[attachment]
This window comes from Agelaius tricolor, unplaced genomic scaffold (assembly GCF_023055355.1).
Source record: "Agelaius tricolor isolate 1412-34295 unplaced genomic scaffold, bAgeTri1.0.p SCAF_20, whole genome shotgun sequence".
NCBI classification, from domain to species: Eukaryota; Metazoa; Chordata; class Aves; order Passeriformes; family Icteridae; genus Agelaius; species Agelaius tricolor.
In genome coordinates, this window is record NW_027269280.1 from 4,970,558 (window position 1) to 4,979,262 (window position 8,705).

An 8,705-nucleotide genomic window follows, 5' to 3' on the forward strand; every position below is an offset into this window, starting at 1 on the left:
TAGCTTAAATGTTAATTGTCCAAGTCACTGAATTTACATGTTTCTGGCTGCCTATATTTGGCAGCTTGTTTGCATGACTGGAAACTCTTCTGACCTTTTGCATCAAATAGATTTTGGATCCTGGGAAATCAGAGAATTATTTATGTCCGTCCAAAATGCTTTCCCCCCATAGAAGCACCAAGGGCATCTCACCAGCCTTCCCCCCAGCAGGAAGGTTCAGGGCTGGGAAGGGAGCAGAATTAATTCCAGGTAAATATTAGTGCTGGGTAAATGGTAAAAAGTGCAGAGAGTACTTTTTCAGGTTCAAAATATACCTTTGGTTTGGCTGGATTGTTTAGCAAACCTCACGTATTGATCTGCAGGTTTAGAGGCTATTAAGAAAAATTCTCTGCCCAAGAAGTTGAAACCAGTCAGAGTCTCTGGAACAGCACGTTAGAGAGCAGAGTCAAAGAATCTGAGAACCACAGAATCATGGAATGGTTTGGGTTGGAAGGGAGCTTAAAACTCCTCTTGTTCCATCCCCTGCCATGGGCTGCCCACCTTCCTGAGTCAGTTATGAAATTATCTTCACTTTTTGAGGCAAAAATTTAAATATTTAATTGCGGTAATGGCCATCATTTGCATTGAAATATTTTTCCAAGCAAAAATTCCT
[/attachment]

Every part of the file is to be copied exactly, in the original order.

This window comes from Agelaius tricolor, unplaced genomic scaffold (assembly GCF_023055355.1).
Source record: "Agelaius tricolor isolate 1412-34295 unplaced genomic scaffold, bAgeTri1.0.p SCAF_20, whole genome shotgun sequence".
NCBI classification, from domain to species: Eukaryota; Metazoa; Chordata; class Aves; order Passeriformes; family Icteridae; genus Agelaius; species Agelaius tricolor.
In genome coordinates, this window is record NW_027269280.1 from 4,970,558 (window position 1) to 4,979,262 (window position 8,705).

An 8,705-nucleotide genomic window follows, 5' to 3' on the forward strand; every position below is an offset into this window, starting at 1 on the left:
TAGCTTAAATGTTAATTGTCCAAGTCACTGAATTTACATGTTTCTGGCTGCCTATATTTGGCAGCTTGTTTGCATGACTGGAAACTCTTCTGACCTTTTGCATCAAATAGATTTTGGATCCTGGGAAATCAGAGAATTATTTATGTCCGTCCAAAATGCTTTCCCCCCATAGAAGCACCAAGGGCATCTCACCAGCCTTCCCCCCAGCAGGAAGGTTCAGGGCTGGGAAGGGAGCAGAATTAATTCCAGGTAAATATTAGTGCTGGGTAAATGGTAAAAAGTGCAGAGAGTACTTTTTCAGGTTCAAAATATACCTTTGGTTTGGCTGGATTGTTTAGCAAACCTCACGTATTGATCTGCAGGTTTAGAGGCTATTAAGAAAAATTCTCTGCCCAAGAAGTTGAAACCAGTCAGAGTCTCTGGAACAGCACGTTAGAGAGCAGAGTCAAAGAATCTGAGAACCACAGAATCATGGAATGGTTTGGGTTGGAAGGGAGCTTAAAACTCCTCTTGTTCCATCCCCTGCCATGGGCTGCCCACCTTCCTGAGTCAGTTATGAAATTATCTTCACTTTTTGAGGCAAAAATTTAAATATTTAATTGCGGTAATGGCCATCATTTGCATTGAAATATTTTTCCAAGCAAAAATTCCT